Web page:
BALANCE IN WRITING: What Does Your Body Need?

by | Apr 4, 2018 | writing

I don’t know if you’ve heard before…but writing takes a physical toll on your body. I know it may not seem like it. I mean, all we’re doing is sitting and typing on a keyboard, right?

If you really think about it, the challenges come to light. If you aren’t set up ergonomically, you can develop carpal tunnel issues, there can be posture concerns, the fact that we are sedentary for extended periods of time (still but for our fingers moving as if to fly off our hands)…these are just a few.


“Ergonomics” technically means “the study of people’s efficiency in their work environment”. However, we generally understand it to mean the proper function of our work environment. Which does produce efficiency in that it reduces work place injury, leading to higher performing workers.

Let’s think about your keyboard (which is by far the thing of focus when we talk about ergonomics for all who work at a computer screen). What is the most ergonomically sound way to posture your keyboard and hands/wrists to prevent wearing on those ligaments and tendons?

An ergonomic keyboard is one built with the goal to reduce muscle strain, thus reducing the risk of carpal tunnel syndrome. Many “ergonomic keyboards” are built with a V-shape, keeping the hands at a more natural angle for your posture. But some think that reducing strain, rather than maintaining a certain posture, is more important.

Other suggestions for body position include: have the keyboard 1-2 inches above your thighs and keep your mouse and keyboard in such a position that they are shoulder width apart. The idea is to keep your elbows close to your body. This puts your arms and torso in a less strained position.

Posture Concerns

This has become particularly important for me. A few weeks ago, I was experiencing an increase in the frequency of migraines. I am a chronic migraine sufferer. And I take two pills daily to prevent them. Still, I started to experience 3-5 a week instead of the 1-2 a month we had reduced them to. My doctor took an x-ray of my neck to see if there was anything of note. And we found something a little off topic for the migraines, but something of concern.

I had degeneration (early arthritis) in my neck. Now, I won’t share my age (what lady would?), but I have not reached 40. I am, as my doctor put it “waaayyyy too young to have this kind of thing to this degree”. His thoughts? The long hours spent writing. My posture. The fact that my laptop was typically at chest level, leaving me looking down, created a problem for my neck curvature. This also aggravated the muscles at the base of my neck. Now I have two problems: degeneration and muscle spasms. So, I have revamped my work space to fix the one issue and I am working on making those muscles happy again.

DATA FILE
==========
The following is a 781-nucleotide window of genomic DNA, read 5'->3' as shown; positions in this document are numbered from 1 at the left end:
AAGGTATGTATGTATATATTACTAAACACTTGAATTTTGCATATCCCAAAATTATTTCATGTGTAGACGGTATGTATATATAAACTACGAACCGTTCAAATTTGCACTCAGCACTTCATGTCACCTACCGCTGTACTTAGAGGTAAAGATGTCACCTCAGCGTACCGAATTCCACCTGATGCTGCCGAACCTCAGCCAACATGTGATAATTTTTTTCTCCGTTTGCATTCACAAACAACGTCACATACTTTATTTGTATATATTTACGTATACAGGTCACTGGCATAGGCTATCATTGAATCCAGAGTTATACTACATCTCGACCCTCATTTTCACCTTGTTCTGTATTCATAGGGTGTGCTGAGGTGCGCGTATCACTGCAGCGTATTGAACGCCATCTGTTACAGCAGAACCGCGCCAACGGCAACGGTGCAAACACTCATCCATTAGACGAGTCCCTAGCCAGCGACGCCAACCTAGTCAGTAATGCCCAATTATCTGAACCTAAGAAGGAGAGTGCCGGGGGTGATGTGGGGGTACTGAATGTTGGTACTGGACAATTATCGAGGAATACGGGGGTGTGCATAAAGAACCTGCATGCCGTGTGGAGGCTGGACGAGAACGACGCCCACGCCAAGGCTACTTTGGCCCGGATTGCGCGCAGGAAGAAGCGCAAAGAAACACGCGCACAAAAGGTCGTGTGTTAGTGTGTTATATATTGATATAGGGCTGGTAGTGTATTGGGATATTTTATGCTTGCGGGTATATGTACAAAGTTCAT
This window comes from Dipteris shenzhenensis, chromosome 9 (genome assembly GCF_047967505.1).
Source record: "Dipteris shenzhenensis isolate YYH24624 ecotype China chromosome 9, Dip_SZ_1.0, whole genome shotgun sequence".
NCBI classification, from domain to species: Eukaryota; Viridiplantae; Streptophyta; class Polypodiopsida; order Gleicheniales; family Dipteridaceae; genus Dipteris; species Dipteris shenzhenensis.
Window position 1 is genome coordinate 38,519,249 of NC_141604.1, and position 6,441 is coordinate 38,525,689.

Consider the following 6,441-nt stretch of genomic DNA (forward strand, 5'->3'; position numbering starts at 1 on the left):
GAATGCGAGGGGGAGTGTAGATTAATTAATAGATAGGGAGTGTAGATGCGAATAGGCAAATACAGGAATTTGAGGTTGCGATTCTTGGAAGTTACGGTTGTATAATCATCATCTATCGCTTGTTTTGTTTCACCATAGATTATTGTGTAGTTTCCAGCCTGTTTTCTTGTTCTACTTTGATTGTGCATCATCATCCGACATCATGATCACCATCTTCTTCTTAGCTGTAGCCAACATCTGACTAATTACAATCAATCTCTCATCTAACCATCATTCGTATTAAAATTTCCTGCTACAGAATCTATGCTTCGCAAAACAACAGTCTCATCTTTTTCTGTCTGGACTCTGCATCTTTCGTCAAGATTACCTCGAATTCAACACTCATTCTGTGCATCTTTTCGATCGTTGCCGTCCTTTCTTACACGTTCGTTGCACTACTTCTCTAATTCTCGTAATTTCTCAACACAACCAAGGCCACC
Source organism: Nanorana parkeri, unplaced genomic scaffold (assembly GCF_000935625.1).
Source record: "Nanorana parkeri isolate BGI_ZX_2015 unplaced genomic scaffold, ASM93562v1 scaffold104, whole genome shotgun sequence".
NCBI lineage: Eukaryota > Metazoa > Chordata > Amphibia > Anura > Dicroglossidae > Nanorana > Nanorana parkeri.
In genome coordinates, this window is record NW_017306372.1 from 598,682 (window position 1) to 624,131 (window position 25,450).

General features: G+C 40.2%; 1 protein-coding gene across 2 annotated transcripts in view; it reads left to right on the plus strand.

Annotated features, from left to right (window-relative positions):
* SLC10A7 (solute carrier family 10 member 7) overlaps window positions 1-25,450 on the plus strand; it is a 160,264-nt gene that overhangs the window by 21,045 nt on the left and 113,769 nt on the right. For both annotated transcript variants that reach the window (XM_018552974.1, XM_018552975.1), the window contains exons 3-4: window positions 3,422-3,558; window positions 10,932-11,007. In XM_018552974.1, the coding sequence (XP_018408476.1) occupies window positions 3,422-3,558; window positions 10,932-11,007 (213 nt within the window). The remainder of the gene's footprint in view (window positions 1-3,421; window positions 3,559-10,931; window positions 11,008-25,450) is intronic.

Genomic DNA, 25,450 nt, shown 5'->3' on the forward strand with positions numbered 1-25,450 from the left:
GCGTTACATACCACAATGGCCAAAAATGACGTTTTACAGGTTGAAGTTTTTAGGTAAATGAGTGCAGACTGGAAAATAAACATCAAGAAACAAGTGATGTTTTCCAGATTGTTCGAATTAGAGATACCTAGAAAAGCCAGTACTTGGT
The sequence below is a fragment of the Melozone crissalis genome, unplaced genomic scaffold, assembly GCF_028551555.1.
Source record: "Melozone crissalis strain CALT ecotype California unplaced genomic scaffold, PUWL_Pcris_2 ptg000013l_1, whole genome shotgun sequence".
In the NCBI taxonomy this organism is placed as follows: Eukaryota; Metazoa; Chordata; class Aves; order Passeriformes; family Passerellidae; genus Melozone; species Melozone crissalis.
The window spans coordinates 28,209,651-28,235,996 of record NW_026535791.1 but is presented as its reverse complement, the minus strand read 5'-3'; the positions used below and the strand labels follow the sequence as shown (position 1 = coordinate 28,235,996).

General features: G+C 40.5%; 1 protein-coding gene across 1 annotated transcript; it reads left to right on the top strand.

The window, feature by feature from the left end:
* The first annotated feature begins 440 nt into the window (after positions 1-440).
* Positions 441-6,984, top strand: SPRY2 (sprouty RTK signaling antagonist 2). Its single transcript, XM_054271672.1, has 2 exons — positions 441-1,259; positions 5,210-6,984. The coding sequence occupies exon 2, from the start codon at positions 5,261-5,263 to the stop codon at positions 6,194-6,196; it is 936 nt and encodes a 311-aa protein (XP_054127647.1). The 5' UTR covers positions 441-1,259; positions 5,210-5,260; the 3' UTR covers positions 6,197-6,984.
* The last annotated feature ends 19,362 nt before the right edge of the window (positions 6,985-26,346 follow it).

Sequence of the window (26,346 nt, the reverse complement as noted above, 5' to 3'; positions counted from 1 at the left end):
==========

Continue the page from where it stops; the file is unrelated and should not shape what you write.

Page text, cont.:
How did I fix it? I raised my monitor and swiped my husband’s blue tooth keyboard. I already had a large monitor that paired with my laptop in my office. It is large enough that I am not looking down. And when I work downstairs, I have one of those portable laptop desks to set my laptop on, at eye level, and type on the “swiped” bluetooth keyboard. Now, my neck is more properly aligned.

I was also warned to use a small pillow behind my lumbar region to create better posture for my upper back.

Sedentary for Extended Periods of Time

An easy answer to this is a standing desk. But the world is discovering that, while it fixes some problems, it can bring on its own. Some of those can be solved by securing a standing desk mat or one of the contraptions that you roll your feet on to stimulate blood flow. My chiropractor even mentioned for my response that a balance board is better to keep from standing in one position for too long.

Another way to get in activity would be to set a timer on your writing sessions. I know we don’t want to do this. Get up every 30-45 minutes, get some water, go to the bathroom. Perhaps do 10 squats while your at it 🙂 Maybe take a longer break at lunch and take a 20 minute stroll around the neighborhood to increase circulation. A fresh wave of blood flow to the brain will only increase your creativity.

In Conclusion

We already knew that we had challenges as writers. And balancing life, home, commitments, sometimes another job, and our passion for writing is no easy task. But we also have to consider our bodies and the physical demands placed on us, and how we can reduce strain, injury, and bad habits.

Something to think about.

Happy Writing!

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Sara R. Turnquist